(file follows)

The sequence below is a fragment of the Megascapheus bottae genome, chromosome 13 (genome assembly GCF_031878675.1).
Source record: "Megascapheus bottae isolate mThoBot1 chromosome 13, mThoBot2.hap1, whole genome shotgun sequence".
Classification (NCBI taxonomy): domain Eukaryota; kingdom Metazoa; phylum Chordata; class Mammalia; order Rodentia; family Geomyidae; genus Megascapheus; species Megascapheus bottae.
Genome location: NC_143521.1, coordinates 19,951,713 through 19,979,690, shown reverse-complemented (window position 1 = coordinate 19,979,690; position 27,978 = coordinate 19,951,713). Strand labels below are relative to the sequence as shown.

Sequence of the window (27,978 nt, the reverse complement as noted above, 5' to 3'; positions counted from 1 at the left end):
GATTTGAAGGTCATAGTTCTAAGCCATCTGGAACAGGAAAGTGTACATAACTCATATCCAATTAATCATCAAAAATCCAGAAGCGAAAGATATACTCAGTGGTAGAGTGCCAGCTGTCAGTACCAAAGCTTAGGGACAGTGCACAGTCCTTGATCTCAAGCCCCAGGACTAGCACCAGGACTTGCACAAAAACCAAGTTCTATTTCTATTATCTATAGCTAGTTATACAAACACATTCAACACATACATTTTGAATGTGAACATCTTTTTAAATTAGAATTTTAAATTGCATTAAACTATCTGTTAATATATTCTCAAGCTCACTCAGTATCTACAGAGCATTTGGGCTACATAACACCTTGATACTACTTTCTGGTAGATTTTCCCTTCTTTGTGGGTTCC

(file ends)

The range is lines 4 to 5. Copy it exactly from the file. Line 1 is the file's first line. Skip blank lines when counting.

Genome location: NC_143521.1, coordinates 19,951,713 through 19,979,690, shown reverse-complemented (window position 1 = coordinate 19,979,690; position 27,978 = coordinate 19,951,713). Strand labels below are relative to the sequence as shown.

Sequence of the window (27,978 nt, the reverse complement as noted above, 5' to 3'; positions counted from 1 at the left end):